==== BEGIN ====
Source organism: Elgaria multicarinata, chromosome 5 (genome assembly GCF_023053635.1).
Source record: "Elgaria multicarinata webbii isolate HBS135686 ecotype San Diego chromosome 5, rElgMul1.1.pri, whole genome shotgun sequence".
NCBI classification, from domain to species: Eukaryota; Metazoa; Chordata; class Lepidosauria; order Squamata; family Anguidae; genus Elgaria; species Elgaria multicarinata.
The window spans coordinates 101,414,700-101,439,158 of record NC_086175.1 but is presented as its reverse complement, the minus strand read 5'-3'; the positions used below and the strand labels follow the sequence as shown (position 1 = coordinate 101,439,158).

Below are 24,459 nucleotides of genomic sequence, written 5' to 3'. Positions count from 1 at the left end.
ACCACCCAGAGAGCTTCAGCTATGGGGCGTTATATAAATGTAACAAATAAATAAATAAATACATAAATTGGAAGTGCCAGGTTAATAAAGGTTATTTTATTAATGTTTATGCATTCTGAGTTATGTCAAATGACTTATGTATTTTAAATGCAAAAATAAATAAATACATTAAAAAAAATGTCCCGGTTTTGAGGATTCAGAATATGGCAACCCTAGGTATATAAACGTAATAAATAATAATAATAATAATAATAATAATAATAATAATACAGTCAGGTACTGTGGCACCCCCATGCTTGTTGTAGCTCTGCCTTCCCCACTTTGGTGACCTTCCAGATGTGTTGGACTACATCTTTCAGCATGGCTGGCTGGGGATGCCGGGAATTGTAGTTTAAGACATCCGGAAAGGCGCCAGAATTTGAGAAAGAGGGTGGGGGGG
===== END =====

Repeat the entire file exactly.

Source organism: Elgaria multicarinata, chromosome 5 (genome assembly GCF_023053635.1).
Source record: "Elgaria multicarinata webbii isolate HBS135686 ecotype San Diego chromosome 5, rElgMul1.1.pri, whole genome shotgun sequence".
NCBI classification, from domain to species: Eukaryota; Metazoa; Chordata; class Lepidosauria; order Squamata; family Anguidae; genus Elgaria; species Elgaria multicarinata.
The window spans coordinates 101,414,700-101,439,158 of record NC_086175.1 but is presented as its reverse complement, the minus strand read 5'-3'; the positions used below and the strand labels follow the sequence as shown (position 1 = coordinate 101,439,158).

Below are 24,459 nucleotides of genomic sequence, written 5' to 3'. Positions count from 1 at the left end.
ACCACCCAGAGAGCTTCAGCTATGGGGCGTTATATAAATGTAACAAATAAATAAATAAATACATAAATTGGAAGTGCCAGGTTAATAAAGGTTATTTTATTAATGTTTATGCATTCTGAGTTATGTCAAATGACTTATGTATTTTAAATGCAAAAATAAATAAATACATTAAAAAAAATGTCCCGGTTTTGAGGATTCAGAATATGGCAACCCTAGGTATATAAACGTAATAAATAATAATAATAATAATAATAATAATAATAATAATACAGTCAGGTACTGTGGCACCCCCATGCTTGTTGTAGCTCTGCCTTCCCCACTTTGGTGACCTTCCAGATGTGTTGGACTACATCTTTCAGCATGGCTGGCTGGGGATGCCGGGAATTGTAGTTTAAGACATCCGGAAAGGCGCCAGAATTTGAGAAAGAGGGTGGGGGGG